The hours of several instructional aides in the Berkeley Unified School District (BUSD) may get slashed, whereas the Berkeley Board of Education considers pay increases for district administration.
More than a dozen classified employees, including math, reading and arts instructional specialists, could lose their jobs or find their hours significantly reduced because funds earmarked for those positions may not materialize until after the state finalizes its budget—if at all.
Meanwhile the board will weigh in on a proposal to promote the director of educational services to assistant superintendent and to add an additional assistant superintendent to payroll, positions paid for through the district’s general fund, and therefore unrelated to looming layoffs of classified employees, said Superintendent Michele Lawrence.
The board will vote to issue pink slips at Wednesday’s meeting.
The vote would not instantly eliminate jobs, however. The district may find other sources of funding to maintain employees, but by law, if layoffs are to occur by the end of the school year, notices must go out 45 days in advance, meaning now.
“We regret the hardship this notification process places on employees and the uncertainty of their future employment status,” Lawrence said in correspondence to the board. “Nevertheless, the district must guard against encroachments into the general fund due to the loss of categorical dollars.”
She guesses that “some but not most” of the jobs will be cut.
“It’s hard to predict which ones will be funded and which ones won’t,” she said.
Funding for district administrators appears more stable.
Under a proposal slated for consideration at tomorrow’s board meeting, current Director of Educational Services Neil Smith would earn a $14,249 salary hike, from $120,682 to $134,931 a year.
District spokesperson Mark Coplan said Smith is already performing the tasks of an assistant superintendent.
“He’s basically been doing the job without the title,” Coplan said.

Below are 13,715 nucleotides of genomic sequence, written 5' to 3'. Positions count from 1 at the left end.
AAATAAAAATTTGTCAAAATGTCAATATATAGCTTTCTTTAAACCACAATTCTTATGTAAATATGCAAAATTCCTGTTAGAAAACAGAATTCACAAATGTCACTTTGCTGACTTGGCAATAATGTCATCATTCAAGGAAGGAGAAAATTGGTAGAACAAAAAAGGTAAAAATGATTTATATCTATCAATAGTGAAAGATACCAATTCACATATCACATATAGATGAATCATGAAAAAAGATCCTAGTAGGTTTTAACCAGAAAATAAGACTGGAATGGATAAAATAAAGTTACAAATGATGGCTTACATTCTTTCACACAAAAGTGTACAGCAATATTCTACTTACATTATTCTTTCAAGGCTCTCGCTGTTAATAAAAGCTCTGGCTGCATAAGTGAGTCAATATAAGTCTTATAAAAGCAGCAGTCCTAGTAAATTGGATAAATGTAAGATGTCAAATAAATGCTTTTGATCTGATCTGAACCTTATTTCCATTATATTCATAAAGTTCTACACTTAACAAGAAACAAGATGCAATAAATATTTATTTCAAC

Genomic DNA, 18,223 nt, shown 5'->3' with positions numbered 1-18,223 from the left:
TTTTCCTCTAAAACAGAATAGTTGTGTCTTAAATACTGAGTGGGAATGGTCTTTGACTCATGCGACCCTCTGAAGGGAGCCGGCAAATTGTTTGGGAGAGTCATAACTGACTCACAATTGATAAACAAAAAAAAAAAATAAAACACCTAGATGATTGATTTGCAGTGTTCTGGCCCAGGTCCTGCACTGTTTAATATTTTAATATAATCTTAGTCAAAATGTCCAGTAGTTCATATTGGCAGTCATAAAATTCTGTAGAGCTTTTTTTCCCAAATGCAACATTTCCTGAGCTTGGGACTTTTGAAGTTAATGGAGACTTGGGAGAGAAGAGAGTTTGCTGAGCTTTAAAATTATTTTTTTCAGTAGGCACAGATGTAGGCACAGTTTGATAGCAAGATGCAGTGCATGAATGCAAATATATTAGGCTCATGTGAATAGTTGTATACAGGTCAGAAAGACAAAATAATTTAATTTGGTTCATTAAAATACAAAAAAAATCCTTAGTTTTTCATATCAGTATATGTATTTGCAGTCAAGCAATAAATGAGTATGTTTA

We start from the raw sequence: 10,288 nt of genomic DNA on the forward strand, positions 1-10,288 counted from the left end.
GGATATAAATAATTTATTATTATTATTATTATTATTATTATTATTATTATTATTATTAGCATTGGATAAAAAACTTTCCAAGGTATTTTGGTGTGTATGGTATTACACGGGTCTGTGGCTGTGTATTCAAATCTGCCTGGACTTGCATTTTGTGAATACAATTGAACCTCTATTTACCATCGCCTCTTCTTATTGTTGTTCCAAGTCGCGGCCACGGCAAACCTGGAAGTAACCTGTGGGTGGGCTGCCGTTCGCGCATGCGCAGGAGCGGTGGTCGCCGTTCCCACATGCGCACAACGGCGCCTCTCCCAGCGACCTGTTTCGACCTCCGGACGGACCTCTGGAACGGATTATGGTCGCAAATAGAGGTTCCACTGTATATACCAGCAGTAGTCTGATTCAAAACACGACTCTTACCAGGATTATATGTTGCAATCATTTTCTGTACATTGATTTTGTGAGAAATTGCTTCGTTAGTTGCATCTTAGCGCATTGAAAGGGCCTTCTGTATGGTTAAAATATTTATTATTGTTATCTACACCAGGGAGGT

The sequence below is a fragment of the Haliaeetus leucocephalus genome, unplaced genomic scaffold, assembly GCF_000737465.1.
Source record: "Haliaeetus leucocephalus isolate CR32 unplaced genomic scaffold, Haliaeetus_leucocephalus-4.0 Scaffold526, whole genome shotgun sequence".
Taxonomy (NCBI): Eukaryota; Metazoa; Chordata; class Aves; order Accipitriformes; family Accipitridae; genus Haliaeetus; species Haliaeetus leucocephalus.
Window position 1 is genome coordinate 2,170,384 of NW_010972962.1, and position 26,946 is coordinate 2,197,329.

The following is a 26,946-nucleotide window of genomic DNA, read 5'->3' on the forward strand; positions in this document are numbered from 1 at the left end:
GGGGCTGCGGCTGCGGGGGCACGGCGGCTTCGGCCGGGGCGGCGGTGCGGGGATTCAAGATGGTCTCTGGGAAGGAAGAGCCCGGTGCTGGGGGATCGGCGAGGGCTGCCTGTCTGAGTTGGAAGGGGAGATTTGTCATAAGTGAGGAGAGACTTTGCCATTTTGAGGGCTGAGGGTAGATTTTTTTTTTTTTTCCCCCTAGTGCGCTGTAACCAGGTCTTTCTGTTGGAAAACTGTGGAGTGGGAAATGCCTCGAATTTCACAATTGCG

In his existing position, Smith is charged with the oversight of instructional support to schools, including staff development, student achievement and curriculum standards. He also supervises colleagues at the same level, a capacity Lawrence calls “awkward.”
“He needs to have formal higher authority within the organization warranting the proposed position,” she said.
As assistant superintendent, he would be expected to work 227 days a year, 10 days more than an existing requirement and attend Board of Education meetings.
The second assistant superintendent would also work 227 days a year, earn $134,931 attend board meetings and would replace the director of certified employees, Patricia Calvert. Calvert receives $118,333 a year and will vacate the job June 30.
A designated assistant superintendent for certified employees is necessary to offset an increased workload due to a larger work force, five unions and credentialing complexities associated with the No Child Left Behind Act, Lawrence said.
The district offered a similar high-level position prior to 2002 when fiscal hardships stripped administration to the bare bones.
Hiring two assistant superintendents will not encroach on the General Fund, because other central office retirements and resignations have freed up resources, Lawrence said.
The positions will also take some pressure off Lawrence and deputy superintendent Eric Smith who bear the brunt of the district’s CEO responsibilities, said Coplan.
BUSD’s maintenance department is also slated for a shakeup. Director of Maintenance Rhonda Bacot left the district in February to take a position at another school district. Rather than find a replacement, department oversight will fall to Facilities Director Lew Jones. Jones, who will not receive a raise, will secure the support of managers, one each for maintenance, transportation and custodial operations.
The reorganization is expected to dig into the general fund by $65,000, but because of ongoing cost saving and budgetary adjustments, the district expects a net zero fiscal impact.
The Berkeley Board of Education meets Wednesday at 2134 Martin Luther King Jr. Way, at 7:30 p.m. For more information, call 644-6206.